By Don Millard
I was ready to get out of Florida just as fast as my car would take me–which wasn’t all that fast–even though it was a 1986 Toyota MR2. I say this
My version of Munch's The Kiss
because my vehicle was only slightly more roadworthy than the one John Candy was driving near the end of ‘Planes, Trains & Automobiles.’ The hood was held down by a coat hanger, and the windshield was smashed, but hey, the radio worked great. It was just the kind of a vehicle you’d want for a 1300 mile journey.
Only a few months before I’d let the comic Frankie Bastille (who I knew didn’t have a driver’s license) drive my car to get some cigarettes. On the way back, the hood had flown up into the windshield. Luckily, Frankie was almost back to the comedy condo and managed to drive the rest of the way back by sticking his head out the window as he drove. The only insurance I had on the car at the time was collision, but that didn’t cover a collision of my hood to my own windshield. It’s always something.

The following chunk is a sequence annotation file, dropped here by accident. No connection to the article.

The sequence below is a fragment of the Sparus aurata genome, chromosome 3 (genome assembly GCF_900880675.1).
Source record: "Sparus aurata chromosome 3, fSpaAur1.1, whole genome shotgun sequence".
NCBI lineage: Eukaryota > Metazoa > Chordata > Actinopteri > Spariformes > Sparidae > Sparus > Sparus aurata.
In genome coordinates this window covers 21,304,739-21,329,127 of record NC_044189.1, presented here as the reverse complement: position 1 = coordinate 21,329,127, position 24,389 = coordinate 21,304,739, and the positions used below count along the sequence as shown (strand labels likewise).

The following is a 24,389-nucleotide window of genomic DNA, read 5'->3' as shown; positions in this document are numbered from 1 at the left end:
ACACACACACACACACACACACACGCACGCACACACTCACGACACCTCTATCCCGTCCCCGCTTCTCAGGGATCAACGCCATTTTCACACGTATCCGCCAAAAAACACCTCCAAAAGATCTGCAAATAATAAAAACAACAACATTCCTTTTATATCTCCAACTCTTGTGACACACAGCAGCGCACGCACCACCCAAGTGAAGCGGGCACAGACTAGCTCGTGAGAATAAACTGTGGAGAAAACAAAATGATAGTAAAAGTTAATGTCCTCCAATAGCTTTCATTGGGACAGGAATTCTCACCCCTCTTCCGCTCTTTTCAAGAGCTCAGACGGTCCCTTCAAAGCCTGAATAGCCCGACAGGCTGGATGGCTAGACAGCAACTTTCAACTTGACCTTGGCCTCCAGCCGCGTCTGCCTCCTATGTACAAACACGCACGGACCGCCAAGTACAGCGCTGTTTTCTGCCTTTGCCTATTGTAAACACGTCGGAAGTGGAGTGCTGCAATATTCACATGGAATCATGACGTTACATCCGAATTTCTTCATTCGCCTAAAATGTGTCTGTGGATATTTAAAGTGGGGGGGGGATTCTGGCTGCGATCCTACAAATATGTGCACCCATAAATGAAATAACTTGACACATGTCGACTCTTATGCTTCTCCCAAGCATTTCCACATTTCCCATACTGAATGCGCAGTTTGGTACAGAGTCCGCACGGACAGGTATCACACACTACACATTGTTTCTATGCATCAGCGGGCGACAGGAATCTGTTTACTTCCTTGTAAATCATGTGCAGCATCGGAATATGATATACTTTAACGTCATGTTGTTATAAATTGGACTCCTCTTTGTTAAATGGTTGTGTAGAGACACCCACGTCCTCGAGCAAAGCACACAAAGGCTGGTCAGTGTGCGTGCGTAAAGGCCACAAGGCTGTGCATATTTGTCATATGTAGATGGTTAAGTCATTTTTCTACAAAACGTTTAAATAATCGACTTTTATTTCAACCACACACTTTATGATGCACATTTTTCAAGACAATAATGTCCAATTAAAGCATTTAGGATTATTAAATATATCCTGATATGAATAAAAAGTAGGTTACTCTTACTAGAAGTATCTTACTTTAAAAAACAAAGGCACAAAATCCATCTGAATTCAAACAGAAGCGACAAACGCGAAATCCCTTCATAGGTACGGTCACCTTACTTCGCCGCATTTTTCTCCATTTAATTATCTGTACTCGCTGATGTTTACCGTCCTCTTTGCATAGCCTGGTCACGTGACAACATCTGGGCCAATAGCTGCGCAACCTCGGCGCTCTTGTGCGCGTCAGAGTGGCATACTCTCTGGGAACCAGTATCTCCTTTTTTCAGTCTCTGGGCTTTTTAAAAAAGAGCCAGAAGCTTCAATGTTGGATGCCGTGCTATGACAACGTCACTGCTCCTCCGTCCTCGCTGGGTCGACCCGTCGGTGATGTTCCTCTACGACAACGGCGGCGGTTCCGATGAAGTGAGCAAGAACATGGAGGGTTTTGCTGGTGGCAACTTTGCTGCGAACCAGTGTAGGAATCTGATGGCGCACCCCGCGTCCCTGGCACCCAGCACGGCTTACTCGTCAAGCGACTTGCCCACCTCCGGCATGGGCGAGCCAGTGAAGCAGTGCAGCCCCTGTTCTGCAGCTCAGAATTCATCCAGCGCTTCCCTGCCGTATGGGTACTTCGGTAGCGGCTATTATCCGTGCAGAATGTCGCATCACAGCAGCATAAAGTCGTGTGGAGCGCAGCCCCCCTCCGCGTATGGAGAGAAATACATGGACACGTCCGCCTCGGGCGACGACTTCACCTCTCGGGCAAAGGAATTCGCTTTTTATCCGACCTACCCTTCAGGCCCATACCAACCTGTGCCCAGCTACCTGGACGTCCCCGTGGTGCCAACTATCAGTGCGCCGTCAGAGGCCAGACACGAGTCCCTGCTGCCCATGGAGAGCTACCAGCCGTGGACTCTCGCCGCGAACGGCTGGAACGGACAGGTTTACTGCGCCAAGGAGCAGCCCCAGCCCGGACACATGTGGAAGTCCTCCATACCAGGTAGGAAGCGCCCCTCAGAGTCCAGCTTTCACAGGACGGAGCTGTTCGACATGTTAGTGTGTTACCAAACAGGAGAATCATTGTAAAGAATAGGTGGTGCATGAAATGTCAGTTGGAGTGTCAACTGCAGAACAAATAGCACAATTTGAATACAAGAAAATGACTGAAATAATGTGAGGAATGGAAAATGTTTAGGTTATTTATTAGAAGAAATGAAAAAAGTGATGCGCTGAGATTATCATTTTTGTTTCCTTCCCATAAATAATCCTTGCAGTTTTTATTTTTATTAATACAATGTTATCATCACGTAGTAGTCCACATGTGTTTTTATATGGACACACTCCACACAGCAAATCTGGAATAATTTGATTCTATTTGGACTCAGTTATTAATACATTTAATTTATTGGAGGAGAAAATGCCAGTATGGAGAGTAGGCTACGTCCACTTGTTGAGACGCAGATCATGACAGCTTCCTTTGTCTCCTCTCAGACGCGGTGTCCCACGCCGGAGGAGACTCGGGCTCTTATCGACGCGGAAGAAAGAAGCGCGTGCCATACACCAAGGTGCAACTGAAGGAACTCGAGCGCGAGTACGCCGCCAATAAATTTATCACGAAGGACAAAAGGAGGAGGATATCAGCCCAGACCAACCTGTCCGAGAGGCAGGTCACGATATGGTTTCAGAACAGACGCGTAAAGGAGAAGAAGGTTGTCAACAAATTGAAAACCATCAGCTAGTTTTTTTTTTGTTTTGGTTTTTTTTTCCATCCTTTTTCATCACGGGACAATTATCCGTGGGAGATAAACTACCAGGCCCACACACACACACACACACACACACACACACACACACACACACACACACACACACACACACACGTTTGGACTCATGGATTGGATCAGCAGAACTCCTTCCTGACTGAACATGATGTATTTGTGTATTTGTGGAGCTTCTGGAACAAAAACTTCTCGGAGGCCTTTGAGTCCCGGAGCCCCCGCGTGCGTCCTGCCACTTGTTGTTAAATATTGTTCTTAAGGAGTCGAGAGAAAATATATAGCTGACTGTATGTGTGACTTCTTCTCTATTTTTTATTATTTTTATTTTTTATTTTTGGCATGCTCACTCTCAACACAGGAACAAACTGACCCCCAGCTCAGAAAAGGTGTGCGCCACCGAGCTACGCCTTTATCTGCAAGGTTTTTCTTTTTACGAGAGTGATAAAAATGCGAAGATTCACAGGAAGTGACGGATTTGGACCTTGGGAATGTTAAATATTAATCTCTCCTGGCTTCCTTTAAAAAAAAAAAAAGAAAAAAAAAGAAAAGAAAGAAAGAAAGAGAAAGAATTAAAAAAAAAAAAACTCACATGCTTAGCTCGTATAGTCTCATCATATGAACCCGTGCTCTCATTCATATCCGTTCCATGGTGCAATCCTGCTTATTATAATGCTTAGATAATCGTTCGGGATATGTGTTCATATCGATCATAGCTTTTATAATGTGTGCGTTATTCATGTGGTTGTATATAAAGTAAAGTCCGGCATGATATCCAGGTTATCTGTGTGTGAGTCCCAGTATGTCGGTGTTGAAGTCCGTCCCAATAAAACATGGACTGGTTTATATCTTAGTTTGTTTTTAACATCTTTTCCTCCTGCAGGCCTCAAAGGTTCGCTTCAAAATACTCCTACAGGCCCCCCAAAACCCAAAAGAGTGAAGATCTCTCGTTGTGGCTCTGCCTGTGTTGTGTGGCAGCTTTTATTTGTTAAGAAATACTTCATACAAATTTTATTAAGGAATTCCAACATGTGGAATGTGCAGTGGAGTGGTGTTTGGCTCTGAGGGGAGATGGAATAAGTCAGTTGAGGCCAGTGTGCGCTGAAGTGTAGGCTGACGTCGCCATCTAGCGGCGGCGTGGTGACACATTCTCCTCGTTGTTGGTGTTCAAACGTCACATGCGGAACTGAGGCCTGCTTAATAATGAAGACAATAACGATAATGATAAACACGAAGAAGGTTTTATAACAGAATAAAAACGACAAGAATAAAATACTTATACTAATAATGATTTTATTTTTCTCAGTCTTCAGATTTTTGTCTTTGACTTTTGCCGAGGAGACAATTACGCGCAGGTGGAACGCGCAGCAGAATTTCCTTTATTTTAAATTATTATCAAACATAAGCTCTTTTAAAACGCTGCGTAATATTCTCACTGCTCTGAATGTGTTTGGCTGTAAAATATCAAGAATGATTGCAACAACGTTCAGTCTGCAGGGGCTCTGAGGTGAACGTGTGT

I was a smoker now and trip was fueled by Marlboro Mediums and a deep desire to put Florida in my rear view mirror, even if that meant risking my hood flying back up into the windshield again and killing me.
I stayed in the right hand lane on the highway, of course. Still, every time a big truck passed me, I’d get even further toward the side of the road to escape the wind draft of the rigs that caused my hood to flop up and down even more than usual. Even so, I made pretty good time and my mood improved with every miles that brought me closer to my hometown.
I remember that it was when I hit Virginia that I really started to smile. This is because Virginia was the first state that looked like home, what with its real trees of maple and oak. Those trees were just about the most beautiful things I ever saw and I wondered why I or anyone would leave this gorgeous sprawl for palm and pine trees, not to mention Palmetto bugs, (turbo sized roaches) and fire ants. Oh yeah, WINTER. Even so, Florida is basically just a swamp with buildings. Ugh.